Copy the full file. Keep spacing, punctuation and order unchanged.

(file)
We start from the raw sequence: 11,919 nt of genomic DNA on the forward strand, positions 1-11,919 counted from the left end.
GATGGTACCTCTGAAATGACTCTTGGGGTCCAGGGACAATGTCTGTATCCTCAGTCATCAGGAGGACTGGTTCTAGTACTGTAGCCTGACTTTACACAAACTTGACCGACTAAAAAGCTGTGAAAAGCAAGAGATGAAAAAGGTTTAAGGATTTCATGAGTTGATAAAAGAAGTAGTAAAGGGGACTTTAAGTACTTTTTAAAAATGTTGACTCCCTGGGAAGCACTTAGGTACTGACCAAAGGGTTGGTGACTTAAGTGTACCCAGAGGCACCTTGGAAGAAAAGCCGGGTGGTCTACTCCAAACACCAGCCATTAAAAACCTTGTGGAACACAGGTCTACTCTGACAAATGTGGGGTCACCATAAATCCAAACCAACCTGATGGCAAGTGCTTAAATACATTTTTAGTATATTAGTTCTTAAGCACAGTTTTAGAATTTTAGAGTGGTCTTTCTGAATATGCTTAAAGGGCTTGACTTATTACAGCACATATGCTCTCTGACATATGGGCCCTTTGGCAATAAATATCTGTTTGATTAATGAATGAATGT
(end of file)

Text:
We start from the raw sequence: 11,919 nt of genomic DNA on the forward strand, positions 1-11,919 counted from the left end.
GATGGTACCTCTGAAATGACTCTTGGGGTCCAGGGACAATGTCTGTATCCTCAGTCATCAGGAGGACTGGTTCTAGTACTGTAGCCTGACTTTACACAAACTTGACCGACTAAAAAGCTGTGAAAAGCAAGAGATGAAAAAGGTTTAAGGATTTCATGAGTTGATAAAAGAAGTAGTAAAGGGGACTTTAAGTACTTTTTAAAAATGTTGACTCCCTGGGAAGCACTTAGGTACTGACCAAAGGGTTGGTGACTTAAGTGTACCCAGAGGCACCTTGGAAGAAAAGCCGGGTGGTCTACTCCAAACACCAGCCATTAAAAACCTTGTGGAACACAGGTCTACTCTGACAAATGTGGGGTCACCATAAATCCAAACCAACCTGATGGCAAGTGCTTAAATACATTTTTAGTATATTAGTTCTTAAGCACAGTTTTAGAATTTTAGAGTGGTCTTTCTGAATATGCTTAAAGGGCTTGACTTATTACAGCACATATGCTCTCTGACATATGGGCCCTTTGGCAATAAATATCTGTTTGATTAATGAATGAATGT